I always found Armatrading’s music to be depressing. One album and I’d feeling like crying, two and I’d be like ‘if I can just hook my big toe in this trigger guard….’

  • Jeff Brokaw June 18, 2019, 8:05 PM

    Auntie – I get your point about “holes” and largely agree with it, and can think of plenty of examples that illustrate that point, but … Tommy Emmanuel is not one of them.

    We’ll have to agree to disagree on that. There’s more to being an artist than just leaving holes. It’s mostly about evoking emotion and telling a story — an especially challenging task for a solo guitar player who does not sing — and Emmanuel is great at all of it. Musicians who are at a certain level can create the “holes” concept in more subtle ways while continuing to play something (solo guitarists cannot leave much dead air for obvious reasons).

  • Auntie Analogue June 19, 2019, 12:07 AM

    @Jeff Brokaw:

    The following exemplars do, I consider, refute the argument that leaving holes is “an especially challenging task for a solo guitar player who does not sing”: Leo Kottke, Les Paul, Jorma Kaukonen (on instrumental numbers), Tony Mottola, Tal Farlow, Chet Atkins, Django Rheinhardt, to name a few such.

    I’m not saying Tommy Emmanuel isn’t a brilliant guitarist. He certainly is. But I sense that his urge to be a showman moves him to fill almost every measure with notes, chords, cadenzas – and I can’t say he’s not a showman because he certainly is one. If I’m in the mood to see a show that dazzles, then Tommy Emmanuel’s performing fits the bill; but if I want to see or hear a performance that moves me emotionally, I’ll listen to one or another of lots of other pickers.

    In the end, all of this comes, of course, under the heading of de gustibus non est disputandum.

  • ghostsniper June 19, 2019, 4:29 AM

    The “holes” are little rest stops for your brain to catch up, to take a breath.
    After a couple Emmanuel toonz I am exhausted, and I’m a player!
    Listen to Mason William’s “Classical Gas, then listen to Emmanuel’s.
    Then you’ll understand what “holes” are.

  • rabbit tobacco June 19, 2019, 8:20 AM

    ouspensky or krishnamurti: In order to truly listen, you must listen to the silence between the words & sounds

  • rabbit tobacco June 19, 2019, 8:20 AM

    ouspensky or krishnamurti: In order to truly listen, you must listen to the silence between the words & sounds

  • Skorpion June 19, 2019, 9:39 AM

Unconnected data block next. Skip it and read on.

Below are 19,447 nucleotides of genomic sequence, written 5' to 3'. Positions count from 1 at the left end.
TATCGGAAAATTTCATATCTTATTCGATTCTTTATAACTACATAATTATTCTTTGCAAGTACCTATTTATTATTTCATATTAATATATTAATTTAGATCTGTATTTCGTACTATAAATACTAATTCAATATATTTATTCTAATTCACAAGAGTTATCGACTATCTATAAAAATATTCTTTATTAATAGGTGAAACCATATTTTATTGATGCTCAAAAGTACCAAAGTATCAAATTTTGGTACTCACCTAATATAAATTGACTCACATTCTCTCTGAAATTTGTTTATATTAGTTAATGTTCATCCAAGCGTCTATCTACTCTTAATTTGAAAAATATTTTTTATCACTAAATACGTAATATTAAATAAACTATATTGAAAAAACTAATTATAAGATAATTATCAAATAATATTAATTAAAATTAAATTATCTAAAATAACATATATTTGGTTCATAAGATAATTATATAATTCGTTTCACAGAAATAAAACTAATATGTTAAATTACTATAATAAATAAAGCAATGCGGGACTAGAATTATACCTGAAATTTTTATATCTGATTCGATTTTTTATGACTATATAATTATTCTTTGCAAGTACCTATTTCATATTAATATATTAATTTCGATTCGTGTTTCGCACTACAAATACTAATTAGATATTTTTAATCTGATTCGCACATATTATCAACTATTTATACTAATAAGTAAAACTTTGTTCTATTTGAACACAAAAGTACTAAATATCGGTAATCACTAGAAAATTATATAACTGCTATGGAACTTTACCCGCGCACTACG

Re “holes” in music: that might explain why Rush (the band) has always left me cold. They’ve always seemed so desperate to cram their songs full of virtuoso playing and *Big Messages*, that there’s no room for these spaces — much less any nuance or subtlety.

  • ghostsniper June 19, 2019, 1:40 PM

    For me, it’s the opposite. I do understand what you mean though. I’ve been a guitar player since about 1968 and when I heard RUSH the first time in 1974 I was instantly smitten. A more perfect band could never be. They traded their drummer Rutsey the year before for Peart and perfection was achieved. It’s quite a skill for 3 people to do what is normally done by 4. Each participant has to do a little bit more. If you listen close, and know what you’re listening to, you will see that trio weaves a very tight web, a multidimensional story, with just the right amount of white space. In my opinion. I don’t compare them to other bands, for their is “nothing else” out there like them, so I compare them to themselves with each new album. I’m always impressed. I don’t like all 173 of their songs but I believe about 30 of them are without equal. Stunning musicianship by each and epic novel like lyrics by Peart. When my wife and I first got together in the early 80’s and I found out she didn’t like RUSH I briefly considered kicking her to the curb. But her charms subdued me and I succumbed. After a year or 2 of marriage she said she didn’t like how I was when I played RUSH music and I asked her what she meant. She said I got too contemplative and withdrew into myself. I told her no other music is as effective at stimulating my mind as RUSH is. She just said, “Hmmm.”, and walked off. By about the early 90’s our son was taking piano lessons and teaching my wife the same. I have a vast array of music books spanning many instruments and I started noticing one book was always out of order. My RUSH “Chronicles” book. I asked my son about it. He said he and my mother had been playing “Subdivisions” and were using the book for guidance. He then pulled a video up on his computer showing him playing elect drums and my wife playing a keyboard. Subdivisions. She and he were now smitten as well. I jokingly told her I don’t like how she gets when she plays RUSH. She glared at me. I left the building. I didn’t want to have to indian leg wrestle her again. j/k